When sitting in your RV, your total contact with the earth is 2, 4, 6, or 8 tires depending on the size and type of your RV. When driving or towing your RV down the highway at 60 mph, those tires are absolutely critical to your safety. Knowing this, you have to take care of your tires. Knowing this also directly relates to the quality of the tires you buy.
There are several factors you need to consider when buying tires. Among the more common are cost, quality, brand, and size. One factor often not considered or simply overlooked is tire age—even for new tires—or the date the tires were actually manufactured.
How to Find the Age of Tires
It is easy to identify the date a tire was manufactured. Each tire must have a Tire Identification Number (mistakenly called the tire’s “serial number”) molded into the tire’s sidewall. A Tire Identification Number is not a unique identifier like a serial number that’s used to identify a specific item. The Tire Identification Number is a batch code and this same code is used on all the tires manufactured within any given week. The following week, the code is changed.
A Tire Identification Number starts with the letters, DOT, and is 10–12 characters long using both letters and numbers. You need to be concerned with the last three or four numbers as these are the date the tire was manufactured.
How to Read the Tire Identification Number
There are two different types of Tire Identification Numbers, one type for those tires manufactured since 2000 and one type for those made before 2000. Here, we will deal with the most current first.
Tires Manufactured Since 2000… show the manufacture date as the last four digits of the Tire Identification Number. The first two digits identify the week and the next two digits identify the year. Note that the “week” refers to what specific week during the year the tire was manufactured—e.g., the first week of the year would use the two numbers “01,” the fifteenth week of the year would use “15,” and the last week of the year would use “52.”
The last two digits identify the year. That is, if the tire was manufactured during 2002 the last two digits would be “02,” or tires produced during 2010 would use “10.” As shown here, this tire was manufactured during the 30th week of 2009.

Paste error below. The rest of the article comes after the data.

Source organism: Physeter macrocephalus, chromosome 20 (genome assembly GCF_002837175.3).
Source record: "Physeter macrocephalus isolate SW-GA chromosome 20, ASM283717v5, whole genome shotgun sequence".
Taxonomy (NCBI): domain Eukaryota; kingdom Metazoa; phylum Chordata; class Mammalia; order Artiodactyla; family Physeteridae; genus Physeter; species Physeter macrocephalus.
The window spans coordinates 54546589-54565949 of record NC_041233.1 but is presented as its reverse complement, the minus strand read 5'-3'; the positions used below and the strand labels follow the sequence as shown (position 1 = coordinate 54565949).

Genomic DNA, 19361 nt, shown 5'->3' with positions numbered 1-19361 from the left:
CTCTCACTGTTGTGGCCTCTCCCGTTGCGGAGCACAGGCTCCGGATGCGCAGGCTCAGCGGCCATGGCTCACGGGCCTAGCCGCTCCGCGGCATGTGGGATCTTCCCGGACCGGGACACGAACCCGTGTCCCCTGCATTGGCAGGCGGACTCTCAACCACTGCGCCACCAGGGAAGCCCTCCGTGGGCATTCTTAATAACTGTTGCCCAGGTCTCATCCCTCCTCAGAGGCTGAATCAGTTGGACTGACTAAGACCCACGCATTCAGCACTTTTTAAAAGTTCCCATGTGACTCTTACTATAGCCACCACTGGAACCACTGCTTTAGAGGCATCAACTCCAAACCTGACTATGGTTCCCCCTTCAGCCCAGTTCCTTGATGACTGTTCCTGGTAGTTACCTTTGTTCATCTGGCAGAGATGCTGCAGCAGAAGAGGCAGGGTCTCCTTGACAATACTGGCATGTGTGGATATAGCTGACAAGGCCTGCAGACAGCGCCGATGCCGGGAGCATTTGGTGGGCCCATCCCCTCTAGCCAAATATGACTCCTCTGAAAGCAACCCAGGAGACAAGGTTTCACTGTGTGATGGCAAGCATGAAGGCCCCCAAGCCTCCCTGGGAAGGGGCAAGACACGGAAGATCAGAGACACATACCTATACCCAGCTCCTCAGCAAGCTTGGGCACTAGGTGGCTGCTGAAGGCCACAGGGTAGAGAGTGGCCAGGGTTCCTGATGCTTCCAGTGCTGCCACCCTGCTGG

Tires Manufactured Before 2000… show the manufacture date as the last three digits of the Tire Identification Number. Just like the tires this century, the first two digits identify the week of production. Therefore, the fifteenth week of the year would use “15.”
The last digit identifies the year within the decade. Prior to 2000, it was assumed that tires would not be in service and simply not last for ten years. For example, if you looked at an old tire and the last digit was a “3,” it was assumed the tire was manufactured during the last decade of
that century (sometime between Jan. 1, 1990 to Dec. 31, 1999). More specifically, it was manufactured during 1993. While the “3” could also mean 1983, with the assumption of tires lasting less than ten years, being that extra ten years older is not likely.
You can still find tires over ten years old and they will have the three-digit Tire Identification Number. Don’t use them.
Finding the Tire Identification Number
Tires will always have a Tire Identification Number branded onto one sidewall. If you see a Tire Identification Number that seems incomplete, you may need to look at the tire’s other sidewall to find the total Tire Identification Number.
Safety and the Age of Tires
One of the problems with RV tires is that they can be really old and still look good with lots of tread. This happens when people with RVs simply do not use the RV very much. Therefore, the tire wear is minimal and the tread looks good regardless of the age of the tires. Tire aging typically isn’t an issue with vehicles driven frequently since the tires wear out before they get old.
While there is no fixed “law” or regulation as to when a tire should be discarded, the rule of thumb is that any tire six-years-old should be replaced, regardless of the amount of tread on that tire.
Buying What You Want
I purchased a set of eight tires for my motorhome late in 2009. When I set the appointment, I asked the person to make sure the tires were fresh—that is, manufactured in 2009. He said that he always checked on this. When I showed up for the appointment, all the tires were good, the Tire Identification Number was checked, and all were manufactured in 2009.
When you get ready to purchase those tires, get what you want—you are not limited to only what they offer. Tire dealers can get fresh tires. Insist on it.